Tom Jones was and has always been a colorful character. His actual Christian name is Thomas John Woodward. His son, Mark Woodward, was an acquaintance and managed his father. And at one time—around the early 2000s—I had discovered that Tom didn’t have a recording contract after reading a story on him in The Wall Street Journal. So I reached out to his office and tried to see if he wanted to record for Koch Records. But Tom was content as it was, and so he politely declined.
A few years later, I learned Tom would be in town to perform at Irving Plaza. So I reached out, got a couple of tickets, and took Tony Bennett’s younger daughter, Antonia, as my guest. She had never seen him perform live and really enjoyed the show, as Tom was particularly on fire that night. We also got to see him briefly after the show.
On another occasion, I got a text from Tom’s son that they were in town again, and they asked if I would join them for a drink after a special honor Tom was receiving from the Friars club in Manhattan. So we all met at one of my local watering holes called Seppi’s, which was housed in the Parker Meridien hotel on West 56th Street—this is where Tom always stays when he’s in town. So it was ideal.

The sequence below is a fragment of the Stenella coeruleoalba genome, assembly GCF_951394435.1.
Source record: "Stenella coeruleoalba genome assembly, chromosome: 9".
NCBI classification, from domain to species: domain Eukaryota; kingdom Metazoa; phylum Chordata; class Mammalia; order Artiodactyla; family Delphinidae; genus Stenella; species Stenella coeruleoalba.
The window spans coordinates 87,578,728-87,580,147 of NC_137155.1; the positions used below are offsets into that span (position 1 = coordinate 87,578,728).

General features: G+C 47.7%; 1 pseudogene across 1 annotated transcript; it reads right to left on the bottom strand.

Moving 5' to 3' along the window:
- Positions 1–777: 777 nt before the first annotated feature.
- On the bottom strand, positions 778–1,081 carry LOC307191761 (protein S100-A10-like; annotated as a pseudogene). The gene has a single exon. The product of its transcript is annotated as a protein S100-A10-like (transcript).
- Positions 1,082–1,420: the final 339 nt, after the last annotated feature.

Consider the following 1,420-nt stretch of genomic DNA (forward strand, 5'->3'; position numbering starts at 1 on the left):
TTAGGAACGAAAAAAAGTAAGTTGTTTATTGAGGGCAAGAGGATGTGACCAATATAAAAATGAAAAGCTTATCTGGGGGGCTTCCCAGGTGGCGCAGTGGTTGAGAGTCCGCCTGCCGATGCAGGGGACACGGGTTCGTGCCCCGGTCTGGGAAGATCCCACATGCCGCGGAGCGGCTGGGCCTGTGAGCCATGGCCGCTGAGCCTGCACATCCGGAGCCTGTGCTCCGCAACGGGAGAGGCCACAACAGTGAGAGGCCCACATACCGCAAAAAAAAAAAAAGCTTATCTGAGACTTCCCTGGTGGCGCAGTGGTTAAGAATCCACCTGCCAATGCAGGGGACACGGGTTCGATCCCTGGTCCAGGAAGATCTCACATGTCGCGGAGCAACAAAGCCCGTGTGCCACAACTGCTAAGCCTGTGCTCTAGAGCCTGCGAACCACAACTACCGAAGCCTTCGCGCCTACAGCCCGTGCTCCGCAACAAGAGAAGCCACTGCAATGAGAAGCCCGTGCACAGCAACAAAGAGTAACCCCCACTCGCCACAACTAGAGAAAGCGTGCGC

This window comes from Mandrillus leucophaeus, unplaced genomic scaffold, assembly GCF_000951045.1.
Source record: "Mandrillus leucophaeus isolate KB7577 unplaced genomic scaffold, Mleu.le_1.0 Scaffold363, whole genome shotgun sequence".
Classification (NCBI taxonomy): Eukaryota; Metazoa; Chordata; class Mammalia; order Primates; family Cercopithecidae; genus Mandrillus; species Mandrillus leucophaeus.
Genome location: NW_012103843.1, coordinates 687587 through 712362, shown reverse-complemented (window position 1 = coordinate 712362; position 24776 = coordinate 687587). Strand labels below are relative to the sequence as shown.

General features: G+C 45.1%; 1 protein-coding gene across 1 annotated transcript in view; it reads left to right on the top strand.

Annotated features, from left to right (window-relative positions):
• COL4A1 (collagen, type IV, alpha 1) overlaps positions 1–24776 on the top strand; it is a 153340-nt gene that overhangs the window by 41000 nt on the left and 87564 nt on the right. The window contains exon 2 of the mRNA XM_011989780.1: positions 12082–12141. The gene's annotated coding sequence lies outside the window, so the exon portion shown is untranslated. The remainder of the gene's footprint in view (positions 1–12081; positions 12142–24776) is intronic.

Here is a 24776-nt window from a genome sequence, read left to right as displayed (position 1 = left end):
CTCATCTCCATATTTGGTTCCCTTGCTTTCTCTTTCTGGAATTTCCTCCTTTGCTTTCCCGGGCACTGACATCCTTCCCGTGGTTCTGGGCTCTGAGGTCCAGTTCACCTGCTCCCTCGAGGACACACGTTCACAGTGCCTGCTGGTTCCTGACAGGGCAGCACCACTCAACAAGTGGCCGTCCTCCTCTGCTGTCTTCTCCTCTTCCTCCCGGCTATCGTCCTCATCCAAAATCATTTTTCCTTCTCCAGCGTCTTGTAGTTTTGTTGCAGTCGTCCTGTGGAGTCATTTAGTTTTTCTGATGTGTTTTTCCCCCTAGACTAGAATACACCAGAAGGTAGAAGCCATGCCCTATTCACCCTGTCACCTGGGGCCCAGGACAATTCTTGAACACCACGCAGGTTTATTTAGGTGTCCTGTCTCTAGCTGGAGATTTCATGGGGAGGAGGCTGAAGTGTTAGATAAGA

Well, this night was a lot of fun because I was able to invite a couple of my special friends to share in the experience. I believe Sarah Hayes and Judith Lalor, then owner of Swing 46, came along for the ride. Judith was particularly tickled because she hailed from Great Britain. One of Tom’s best friends was also in attendance. He looked just like Cary Grant, for which I was ribbing him all night as he wore those same dark-rimmed glasses that Cary used to wear in his later years.
Tom was very generous and ordered several bottles of Veuve Clicquot, which the bartender had placed in ice buckets along the bar. The Champagne kept flowing, and we freely drunk until the wee hours of the morning, laughing and just hamming it up the entire time. We snapped many pictures together, which I’m still trying to get from Judith after all these years, as it was truly one of my most memorable Manhattan evenings. Thank you, Sir Tom!
Former restauranteur, musician, concert promoter, producer, publisher, manager, and impresario, Charles Carlini has synthesized these roles to become a dynamic force in the music industry–noted for his ability to bring diverse talent together to create innovative concerts and recordings that reach and move music-lovers everywhere.